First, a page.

Diet and Diseases
Welcome to the final part of this Discus series. I hope that the previous two instalments have been of assistance to existing devotees of this wonderful cichlid and, more to the point, that they have encouraged some of you to take up the challenge!
Now that you have acquired your potential breeders, what is the best possible diet you can provide for them? Initially, let us paradoxically discuss what not to feed – live food!
“What?” I can almost hear you say, “Surely live food is the best possible diet available?” Certainly, most general aquatic literature advocates the use of live Daphnia, bloodworm and tubifex for feeding to the majority of fish available to the hobbyist. But I would strongly advise you not to feed these foods to your Discus. As I have made such a categorical statement, I will now justify myself.
All live foods from an aquatic source are fraught with potential danger. Every time you feed, you risk the introduction of pathogens and parasites, plus unwanted visitors like planaria and hydra. Tubifex, in particular, is a definite hazard!
What, then, can we feed our Discus? Flake foods are of limited use to us, as they are usually only accepted by very young Discus. Adults generally ignore it. I am afraid I have nothing profound to say about the staple diet that I recommend. It just has to be beef heart. This is the food recommended, as you are probably aware, by most Discus breeders, and I am no exception. However, here is my own “secret formula”.
Ask your butcher to get you a nice fresh beef heart. Now for the worst bit. Using preferably a scalpel (a one-sided razor blade will suffice) all the fat, tubing and gristle must be removed, so that only lean meat remains.
Younger aquarists would do well to enlist the help of a parent for the preparation of the heart. Now that you have discarded the waste, you should be left with the meat itself. The following “recipe” is given in quantities to be used with each pound of meat and should be adjusted ‘pro rata’ to match the amount of prepared heart available: –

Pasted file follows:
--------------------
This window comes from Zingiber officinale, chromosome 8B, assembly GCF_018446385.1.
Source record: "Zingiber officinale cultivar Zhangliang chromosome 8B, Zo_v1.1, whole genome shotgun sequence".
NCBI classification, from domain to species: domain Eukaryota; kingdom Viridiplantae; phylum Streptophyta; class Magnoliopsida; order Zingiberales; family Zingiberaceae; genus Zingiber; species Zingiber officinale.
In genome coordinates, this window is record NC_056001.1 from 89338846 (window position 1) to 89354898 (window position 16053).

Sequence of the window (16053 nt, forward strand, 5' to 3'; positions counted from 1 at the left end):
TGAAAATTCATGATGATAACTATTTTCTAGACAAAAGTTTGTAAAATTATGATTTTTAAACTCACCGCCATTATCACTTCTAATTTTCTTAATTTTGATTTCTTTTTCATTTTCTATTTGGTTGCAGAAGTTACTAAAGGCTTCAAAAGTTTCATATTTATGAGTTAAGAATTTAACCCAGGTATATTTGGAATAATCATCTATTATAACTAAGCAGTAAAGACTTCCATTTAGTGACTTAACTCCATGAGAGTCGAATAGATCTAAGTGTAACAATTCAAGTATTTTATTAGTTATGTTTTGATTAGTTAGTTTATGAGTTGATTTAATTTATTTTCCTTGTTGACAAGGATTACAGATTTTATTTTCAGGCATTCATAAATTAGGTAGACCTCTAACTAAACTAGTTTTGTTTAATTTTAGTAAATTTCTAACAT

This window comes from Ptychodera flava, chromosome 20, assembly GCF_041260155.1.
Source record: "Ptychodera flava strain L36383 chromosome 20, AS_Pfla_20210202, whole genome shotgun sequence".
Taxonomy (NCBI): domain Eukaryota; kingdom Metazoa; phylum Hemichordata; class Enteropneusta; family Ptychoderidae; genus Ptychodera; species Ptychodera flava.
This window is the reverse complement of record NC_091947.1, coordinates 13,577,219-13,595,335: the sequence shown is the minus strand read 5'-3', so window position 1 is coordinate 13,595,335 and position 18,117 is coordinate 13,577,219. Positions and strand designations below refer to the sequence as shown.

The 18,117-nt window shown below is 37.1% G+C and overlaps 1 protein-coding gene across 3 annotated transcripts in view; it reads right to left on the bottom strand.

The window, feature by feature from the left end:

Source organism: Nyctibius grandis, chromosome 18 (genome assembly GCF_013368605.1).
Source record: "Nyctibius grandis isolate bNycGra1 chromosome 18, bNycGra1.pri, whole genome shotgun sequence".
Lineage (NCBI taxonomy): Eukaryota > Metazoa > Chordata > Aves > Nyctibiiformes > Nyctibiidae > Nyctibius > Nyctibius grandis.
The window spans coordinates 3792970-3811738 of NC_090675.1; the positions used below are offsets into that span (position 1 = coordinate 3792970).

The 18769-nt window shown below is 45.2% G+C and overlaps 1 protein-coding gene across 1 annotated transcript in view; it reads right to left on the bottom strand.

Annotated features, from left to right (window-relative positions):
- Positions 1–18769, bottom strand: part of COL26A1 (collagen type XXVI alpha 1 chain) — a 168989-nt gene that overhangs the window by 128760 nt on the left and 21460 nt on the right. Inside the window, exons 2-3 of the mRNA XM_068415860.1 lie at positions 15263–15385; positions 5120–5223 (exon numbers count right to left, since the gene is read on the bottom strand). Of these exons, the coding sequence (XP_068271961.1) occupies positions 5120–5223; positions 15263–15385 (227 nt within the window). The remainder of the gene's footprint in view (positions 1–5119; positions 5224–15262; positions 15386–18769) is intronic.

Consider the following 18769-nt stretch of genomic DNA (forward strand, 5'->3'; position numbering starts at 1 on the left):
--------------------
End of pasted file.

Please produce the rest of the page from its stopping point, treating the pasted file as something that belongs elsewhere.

* 1lb prepared lean Beef Heart,
* 30ml (one capful) TAP Vitamin Booster,
* 1 envelope of Gelatin,
* Frozen Spinach, Bloodworm and Mysis Shrimp to taste.
Place the heart in a food processor or blender, together with the Vitamin Booster, and reduce to a fine paste consistency. Divide the resulting mixture into three equal portions. To make the food more interesting and complete for your Discus, add some frozen spinach to one portion, frozen bloodworm to the second and finally frozen mysis shrimp to the third.
Return each portion to the blender, together with the gelatin, and then freeze the resulting “super” food down as soon as possible to avoid bacterial development. I freeze the mixture in ice cube trays, but if it is placed in a plastic bag and rolled out thinly, it will still be just as convenient to break off and administer to your fish. Be sure to label each variety clearly.
To further vary the diet, a good quality flake food may be added to the “mix” on occasion, and this experimentation is all part of the fun of creating your own formula for a successful food. Do not leave out the Vitamin Booster, however, as this is vital to the fishes health and development.
This excellent, highly nutritional food thus becomes the basis of your Discus diet. Supplement your feeding with frozen bloodworm and mysis shrimp. These foods are quite safe to use, as all pathogens have been eliminated by the use of gamma irradiation. ‘Feed little and often’ is still the golden rule, remove any uneaten food after thirty minutes, again to avoid the possibility of a bacterial loading. This chore is obviously much easier if you are using the hygienic system as preferred by myself.